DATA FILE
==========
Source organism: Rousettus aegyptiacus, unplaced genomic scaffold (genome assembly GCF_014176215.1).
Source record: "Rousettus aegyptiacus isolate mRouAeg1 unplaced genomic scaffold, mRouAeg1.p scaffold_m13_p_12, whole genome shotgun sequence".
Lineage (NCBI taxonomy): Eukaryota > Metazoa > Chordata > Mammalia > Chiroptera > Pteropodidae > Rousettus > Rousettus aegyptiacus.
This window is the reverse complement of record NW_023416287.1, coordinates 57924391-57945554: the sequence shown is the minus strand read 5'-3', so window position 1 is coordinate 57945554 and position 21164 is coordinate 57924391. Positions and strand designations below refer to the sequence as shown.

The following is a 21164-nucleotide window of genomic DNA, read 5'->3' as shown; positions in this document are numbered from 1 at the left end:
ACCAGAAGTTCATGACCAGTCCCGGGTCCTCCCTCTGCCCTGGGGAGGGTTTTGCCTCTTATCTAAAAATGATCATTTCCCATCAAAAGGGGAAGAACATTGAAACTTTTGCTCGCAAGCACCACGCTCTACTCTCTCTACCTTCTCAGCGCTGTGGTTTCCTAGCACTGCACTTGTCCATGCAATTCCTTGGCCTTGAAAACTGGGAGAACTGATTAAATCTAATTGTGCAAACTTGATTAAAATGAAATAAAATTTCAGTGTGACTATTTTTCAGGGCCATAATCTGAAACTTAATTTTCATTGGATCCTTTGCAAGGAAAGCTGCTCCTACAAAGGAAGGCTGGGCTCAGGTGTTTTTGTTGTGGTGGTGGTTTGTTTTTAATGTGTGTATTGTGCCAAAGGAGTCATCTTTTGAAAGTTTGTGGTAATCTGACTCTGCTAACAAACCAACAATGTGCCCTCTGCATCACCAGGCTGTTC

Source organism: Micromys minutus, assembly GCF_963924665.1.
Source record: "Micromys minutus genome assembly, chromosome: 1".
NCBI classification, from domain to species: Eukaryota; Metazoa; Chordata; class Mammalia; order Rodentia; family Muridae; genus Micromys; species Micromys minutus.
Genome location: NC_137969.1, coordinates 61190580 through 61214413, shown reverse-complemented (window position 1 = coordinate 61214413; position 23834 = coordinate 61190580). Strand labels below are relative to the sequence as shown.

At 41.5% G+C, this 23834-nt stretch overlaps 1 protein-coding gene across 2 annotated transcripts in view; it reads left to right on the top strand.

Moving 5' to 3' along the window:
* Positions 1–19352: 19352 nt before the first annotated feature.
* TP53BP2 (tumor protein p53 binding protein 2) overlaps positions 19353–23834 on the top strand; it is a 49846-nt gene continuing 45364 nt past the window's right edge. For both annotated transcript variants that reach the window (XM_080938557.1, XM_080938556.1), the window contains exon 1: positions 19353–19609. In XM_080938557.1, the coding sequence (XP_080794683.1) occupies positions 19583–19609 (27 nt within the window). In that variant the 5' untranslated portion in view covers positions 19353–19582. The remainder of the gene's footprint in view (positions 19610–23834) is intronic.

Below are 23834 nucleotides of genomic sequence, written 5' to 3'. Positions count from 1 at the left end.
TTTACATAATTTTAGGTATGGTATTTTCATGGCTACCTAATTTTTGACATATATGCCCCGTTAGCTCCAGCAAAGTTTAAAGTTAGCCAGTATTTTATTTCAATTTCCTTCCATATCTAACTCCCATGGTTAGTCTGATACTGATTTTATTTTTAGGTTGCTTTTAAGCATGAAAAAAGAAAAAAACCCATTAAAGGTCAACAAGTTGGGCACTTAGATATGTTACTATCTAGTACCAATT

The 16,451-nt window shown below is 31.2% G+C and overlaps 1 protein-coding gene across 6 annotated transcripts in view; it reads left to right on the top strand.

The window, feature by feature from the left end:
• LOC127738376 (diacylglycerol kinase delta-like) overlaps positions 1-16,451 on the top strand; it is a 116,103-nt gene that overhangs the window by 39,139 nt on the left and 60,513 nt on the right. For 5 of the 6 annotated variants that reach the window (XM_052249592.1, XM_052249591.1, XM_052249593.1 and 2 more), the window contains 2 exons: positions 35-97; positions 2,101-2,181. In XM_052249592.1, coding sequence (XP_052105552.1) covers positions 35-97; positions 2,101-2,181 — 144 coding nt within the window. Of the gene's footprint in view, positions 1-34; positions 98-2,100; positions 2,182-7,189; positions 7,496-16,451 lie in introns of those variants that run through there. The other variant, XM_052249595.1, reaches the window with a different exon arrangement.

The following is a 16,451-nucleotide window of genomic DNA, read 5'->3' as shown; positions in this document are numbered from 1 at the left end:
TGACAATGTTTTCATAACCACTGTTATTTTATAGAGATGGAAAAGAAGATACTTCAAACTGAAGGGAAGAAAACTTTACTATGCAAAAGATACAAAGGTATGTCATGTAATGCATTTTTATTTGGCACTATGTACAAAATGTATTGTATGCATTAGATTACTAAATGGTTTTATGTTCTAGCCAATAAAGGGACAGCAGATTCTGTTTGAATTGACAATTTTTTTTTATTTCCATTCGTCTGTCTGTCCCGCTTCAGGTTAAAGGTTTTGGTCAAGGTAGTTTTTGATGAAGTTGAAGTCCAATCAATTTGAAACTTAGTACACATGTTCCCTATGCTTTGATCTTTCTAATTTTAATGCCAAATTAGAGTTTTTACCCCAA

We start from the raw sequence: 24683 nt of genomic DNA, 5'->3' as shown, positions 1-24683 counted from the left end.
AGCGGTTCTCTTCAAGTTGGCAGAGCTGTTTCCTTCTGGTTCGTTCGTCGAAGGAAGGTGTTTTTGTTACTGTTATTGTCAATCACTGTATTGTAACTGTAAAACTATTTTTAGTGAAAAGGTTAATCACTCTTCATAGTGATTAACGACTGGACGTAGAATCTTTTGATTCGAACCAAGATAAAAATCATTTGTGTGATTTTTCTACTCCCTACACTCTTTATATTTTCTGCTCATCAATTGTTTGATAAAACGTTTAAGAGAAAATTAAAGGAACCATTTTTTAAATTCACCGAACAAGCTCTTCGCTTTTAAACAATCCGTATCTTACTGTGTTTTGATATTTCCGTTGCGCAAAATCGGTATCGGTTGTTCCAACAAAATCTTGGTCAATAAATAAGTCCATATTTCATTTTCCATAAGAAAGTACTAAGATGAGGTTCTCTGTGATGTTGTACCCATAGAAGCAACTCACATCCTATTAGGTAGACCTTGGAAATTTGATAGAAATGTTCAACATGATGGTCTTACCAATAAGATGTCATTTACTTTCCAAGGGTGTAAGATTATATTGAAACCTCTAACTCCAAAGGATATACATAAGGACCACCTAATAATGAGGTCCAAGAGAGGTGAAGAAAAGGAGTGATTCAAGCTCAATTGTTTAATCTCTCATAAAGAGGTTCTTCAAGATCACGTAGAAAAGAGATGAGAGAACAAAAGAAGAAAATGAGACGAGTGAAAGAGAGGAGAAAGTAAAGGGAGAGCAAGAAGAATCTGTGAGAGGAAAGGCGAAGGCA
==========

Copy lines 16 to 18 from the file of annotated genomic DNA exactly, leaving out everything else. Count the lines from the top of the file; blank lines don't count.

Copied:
TTTACATAATTTTAGGTATGGTATTTTCATGGCTACCTAATTTTTGACATATATGCCCCGTTAGCTCCAGCAAAGTTTAAAGTTAGCCAGTATTTTATTTCAATTTCCTTCCATATCTAACTCCCATGGTTAGTCTGATACTGATTTTATTTTTAGGTTGCTTTTAAGCATGAAAAAAGAAAAAAACCCATTAAAGGTCAACAAGTTGGGCACTTAGATATGTTACTATCTAGTACCAATT

The 16,451-nt window shown below is 31.2% G+C and overlaps 1 protein-coding gene across 6 annotated transcripts in view; it reads left to right on the top strand.

The window, feature by feature from the left end: